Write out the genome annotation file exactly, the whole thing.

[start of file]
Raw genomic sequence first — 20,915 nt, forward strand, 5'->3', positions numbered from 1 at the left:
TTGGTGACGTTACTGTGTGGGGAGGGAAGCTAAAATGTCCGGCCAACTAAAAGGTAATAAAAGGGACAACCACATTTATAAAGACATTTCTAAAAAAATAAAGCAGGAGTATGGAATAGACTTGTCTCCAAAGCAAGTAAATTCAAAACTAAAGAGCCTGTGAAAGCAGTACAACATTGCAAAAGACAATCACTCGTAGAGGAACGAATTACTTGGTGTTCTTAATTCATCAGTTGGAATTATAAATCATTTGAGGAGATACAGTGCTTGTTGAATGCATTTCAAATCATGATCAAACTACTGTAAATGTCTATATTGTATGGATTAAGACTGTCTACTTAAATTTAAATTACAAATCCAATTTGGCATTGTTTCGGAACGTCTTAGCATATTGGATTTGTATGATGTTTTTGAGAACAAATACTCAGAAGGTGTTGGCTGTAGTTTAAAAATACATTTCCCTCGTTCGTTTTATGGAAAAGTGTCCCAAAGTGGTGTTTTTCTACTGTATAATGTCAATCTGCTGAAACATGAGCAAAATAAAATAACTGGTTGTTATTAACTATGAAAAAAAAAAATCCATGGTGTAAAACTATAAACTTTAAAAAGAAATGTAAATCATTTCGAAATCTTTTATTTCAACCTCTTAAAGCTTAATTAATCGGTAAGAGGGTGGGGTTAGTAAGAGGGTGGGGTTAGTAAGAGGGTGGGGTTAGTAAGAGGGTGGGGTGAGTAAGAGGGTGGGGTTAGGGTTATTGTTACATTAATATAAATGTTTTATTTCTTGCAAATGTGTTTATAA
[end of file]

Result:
Raw genomic sequence first — 20,915 nt, forward strand, 5'->3', positions numbered from 1 at the left:
TTGGTGACGTTACTGTGTGGGGAGGGAAGCTAAAATGTCCGGCCAACTAAAAGGTAATAAAAGGGACAACCACATTTATAAAGACATTTCTAAAAAAATAAAGCAGGAGTATGGAATAGACTTGTCTCCAAAGCAAGTAAATTCAAAACTAAAGAGCCTGTGAAAGCAGTACAACATTGCAAAAGACAATCACTCGTAGAGGAACGAATTACTTGGTGTTCTTAATTCATCAGTTGGAATTATAAATCATTTGAGGAGATACAGTGCTTGTTGAATGCATTTCAAATCATGATCAAACTACTGTAAATGTCTATATTGTATGGATTAAGACTGTCTACTTAAATTTAAATTACAAATCCAATTTGGCATTGTTTCGGAACGTCTTAGCATATTGGATTTGTATGATGTTTTTGAGAACAAATACTCAGAAGGTGTTGGCTGTAGTTTAAAAATACATTTCCCTCGTTCGTTTTATGGAAAAGTGTCCCAAAGTGGTGTTTTTCTACTGTATAATGTCAATCTGCTGAAACATGAGCAAAATAAAATAACTGGTTGTTATTAACTATGAAAAAAAAAAATCCATGGTGTAAAACTATAAACTTTAAAAAGAAATGTAAATCATTTCGAAATCTTTTATTTCAACCTCTTAAAGCTTAATTAATCGGTAAGAGGGTGGGGTTAGTAAGAGGGTGGGGTTAGTAAGAGGGTGGGGTTAGTAAGAGGGTGGGGTGAGTAAGAGGGTGGGGTTAGGGTTATTGTTACATTAATATAAATGTTTTATTTCTTGCAAATGTGTTTATAA